The Case for Trans Liberation: A Review of The Transgender Issue

The Case for Trans Liberation: A Review of The Transgender Issue

Shon Faye’s The Transgender Issue: Trans Justice is Justice for All is the first book I’ve read that is solely dedicated to the trans issue. Only… trans people are not an issue at all. They are millions of people fighting to survive. Faye’s pointed and ironic title is the first way that she flips the mainstream treatment of trans people on its head.

The transgender issue

In order to neutralize the potential threat to social norms posed by trans people’s existence, the establishment has always sought to confine and curtail their freedom. In twenty-first-century Britain and North America, this has been achieved in large part by belittling our political needs and turning them into a culture war issue. Typically, trans people are lumped together as ‘the transgender issue’, dismissing and erasing the complexity of trans lives, reducing them to a set of stereotypes on which various social anxieties can be brought to bear. By and large, the transgender issue is seen as a ‘toxic debate’, a ‘difficult topic’ chewed over (usually by people who are not trans themselves) on television shows, in newspaper opinion pieces and in university philosophy departments. Actual trans people are rarely to be seen. This book intentionally and deliberately reappropriates the phrase ‘transgender issue’ in order to outline the reality of the issues facing trans people today, rather than as they are imagined by people who do not face them.

Shon Faye, The Transgender, Issue, p. xiv

The conversation about trans rights is loud. Everyone needs to have an opinion. (Especially, it seems, when their opinion is trash.) Cisgender people constantly view trans people as zoo animals, asking “What is that? Where does it go to the bathroom? How did it get like that? What kinds of sex does it have? What’s it called? Is it really a woman? What’s a woman?” These questions, which go around in meaningless, invasive, semantic circles, distract from the real question: How can they be liberated from systemic oppression?

A better “trans conversation”

The past few years have seen discussions around trans people become not only poisonous but, crucially, banal. The ‘topic’ of trans has now been limited to a handful of repetitive talking points: whether nonbinary people exist and whether gender neutral pronouns are reasonable; whether trans children living with dysphoria should be allowed to start their transition; whether trans women will dominate women’s events in the Olympics; and the endless debate over toilets and changing rooms. This book will not regurgitate these talking points yet again. I believe that forcing trans people to involve themselves in these closed-loop debates ad infinitum is itself a tactic of those who wish to oppress us. Such debates are time-consuming, exhausting distractions from what we should really be focusing on: the material ways in which we are oppressed.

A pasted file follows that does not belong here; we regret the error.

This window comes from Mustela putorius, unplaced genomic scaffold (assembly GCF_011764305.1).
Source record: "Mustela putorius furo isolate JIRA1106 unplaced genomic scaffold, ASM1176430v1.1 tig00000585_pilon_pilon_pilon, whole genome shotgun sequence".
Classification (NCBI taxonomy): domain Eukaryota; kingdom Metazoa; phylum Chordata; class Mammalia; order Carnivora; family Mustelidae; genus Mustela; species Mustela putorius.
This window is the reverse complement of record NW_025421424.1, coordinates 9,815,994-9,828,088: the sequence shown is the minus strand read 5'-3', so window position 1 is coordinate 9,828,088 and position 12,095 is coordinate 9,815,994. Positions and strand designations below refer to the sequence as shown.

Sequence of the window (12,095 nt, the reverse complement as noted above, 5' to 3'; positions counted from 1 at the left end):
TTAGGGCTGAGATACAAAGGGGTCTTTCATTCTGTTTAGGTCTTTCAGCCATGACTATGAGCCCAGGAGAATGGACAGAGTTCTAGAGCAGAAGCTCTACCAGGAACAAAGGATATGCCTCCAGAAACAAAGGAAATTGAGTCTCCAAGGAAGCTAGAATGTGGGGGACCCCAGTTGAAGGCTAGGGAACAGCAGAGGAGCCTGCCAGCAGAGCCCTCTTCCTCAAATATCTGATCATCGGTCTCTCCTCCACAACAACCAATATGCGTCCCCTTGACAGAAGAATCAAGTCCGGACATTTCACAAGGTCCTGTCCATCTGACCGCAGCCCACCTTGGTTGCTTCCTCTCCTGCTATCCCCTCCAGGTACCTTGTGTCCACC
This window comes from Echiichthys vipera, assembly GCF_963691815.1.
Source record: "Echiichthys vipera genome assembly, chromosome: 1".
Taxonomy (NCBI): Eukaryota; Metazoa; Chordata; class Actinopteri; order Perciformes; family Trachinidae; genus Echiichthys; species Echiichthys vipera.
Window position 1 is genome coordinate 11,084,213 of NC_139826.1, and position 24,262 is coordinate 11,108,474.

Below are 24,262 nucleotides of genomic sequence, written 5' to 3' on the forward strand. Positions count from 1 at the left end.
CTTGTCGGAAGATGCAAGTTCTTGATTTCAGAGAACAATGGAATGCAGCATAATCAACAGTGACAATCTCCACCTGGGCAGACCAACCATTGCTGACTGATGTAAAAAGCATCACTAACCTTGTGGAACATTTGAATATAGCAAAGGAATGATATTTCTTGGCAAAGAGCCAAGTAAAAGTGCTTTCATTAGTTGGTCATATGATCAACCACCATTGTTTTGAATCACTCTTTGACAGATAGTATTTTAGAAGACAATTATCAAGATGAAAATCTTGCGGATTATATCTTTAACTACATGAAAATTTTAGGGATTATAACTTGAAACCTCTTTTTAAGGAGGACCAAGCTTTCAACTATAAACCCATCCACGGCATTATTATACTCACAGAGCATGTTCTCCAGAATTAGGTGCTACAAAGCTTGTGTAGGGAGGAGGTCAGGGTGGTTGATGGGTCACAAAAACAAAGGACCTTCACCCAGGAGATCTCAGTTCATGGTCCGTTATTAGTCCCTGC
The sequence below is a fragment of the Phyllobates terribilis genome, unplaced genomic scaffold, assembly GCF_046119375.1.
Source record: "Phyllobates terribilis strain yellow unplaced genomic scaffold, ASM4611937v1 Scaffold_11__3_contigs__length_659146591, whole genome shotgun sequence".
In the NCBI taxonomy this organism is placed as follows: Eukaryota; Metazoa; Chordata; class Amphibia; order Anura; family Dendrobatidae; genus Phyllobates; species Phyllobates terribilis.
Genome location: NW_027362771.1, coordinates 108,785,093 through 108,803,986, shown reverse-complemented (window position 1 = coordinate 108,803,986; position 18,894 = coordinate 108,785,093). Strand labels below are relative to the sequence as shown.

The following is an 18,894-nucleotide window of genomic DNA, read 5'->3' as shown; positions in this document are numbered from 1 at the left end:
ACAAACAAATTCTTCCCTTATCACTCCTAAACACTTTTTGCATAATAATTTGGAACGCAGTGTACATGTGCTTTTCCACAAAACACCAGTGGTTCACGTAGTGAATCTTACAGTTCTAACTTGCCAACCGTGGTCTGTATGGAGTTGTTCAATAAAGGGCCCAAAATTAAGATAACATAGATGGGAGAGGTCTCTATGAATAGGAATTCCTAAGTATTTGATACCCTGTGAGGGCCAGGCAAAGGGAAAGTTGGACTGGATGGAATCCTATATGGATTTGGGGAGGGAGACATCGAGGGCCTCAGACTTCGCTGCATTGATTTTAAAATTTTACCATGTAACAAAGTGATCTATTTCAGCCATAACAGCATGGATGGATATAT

Shon Faye, The Transgender, Issue, p. 16

In videos I’ve watched while researching for an upcoming post, I’ve seen some trans people say they avoid words and phrases like “transphobia” and “Trans women are women” in debates, because this use of words can quickly cause a conversation to deteriorate into a pointless argument about definitions: “How dare you call me transphobic!” or “What is a woman, anyway?”

Definition fights aren’t helpful; the YouTubers said they preferred language like “anti-trans” and “trans liberation now,” since both pointed phrases redirect the conversation towards how to actually achieve trans liberation, rather than what it means to be trans or transphobic. It shifts the focus from validity to equality.

The Transgender Issue is that conversation.

An intersectional approach

When you strip away all of the repetitive squabbles about bathrooms and women’s sports, and turn instead on how to identify and fight systemic oppression of trans people, what does that look like? Faye tackles the beast of trans oppression from every angle, dismantling stereotypes and leaving no stone unturned. Her approach is intersectional, and she not only decenters her personal experience as a middle-class white woman with a media presence, but she actively lifts up the most marginalized trans people, who it seems that society has largely forgotten about.

The Transgender Issue contains seven chapters:

  • Trans Life Now
  • Right and Wrong Bodies
  • Class Struggle
  • Sex Sells
  • The State
  • Kissing Cousins: The T in LGBT
  • The Ugly Sister: Trans People in Feminism

Faye examines the criminal injustices facing trans people who are: young, homeless, elderly, disabled, exploited workers, people of color, sex workers, incarcerated, domestic abuse victims, and more. She spends the entire second chapter exposing the humiliating and unethical practices of the British National Health Service (which are also examined at length in this video), and outlines the similarities between trans healthcare and abortion as healthcare. She challenges the hypocrisy of brands who show up at Pride parades every June but who materially harm trans people by playing a role in deporting them. She even called out American Christian Nationalist organizations like Alliance Defending Freedom and the Family Research Council.

I was especially impressed that Faye advocated for the abolition of prisons, decriminalization of sex work, and end to capitalism that are frankly necessary before trans liberation—or any liberation—can be realized. She rightly and explicitly claims, “There can be no trans liberation under capitalism. That is a fact.”

On the justification of trans existence

It was frankly brave that Faye wrote this while purposely not defending her own existence first. She explains,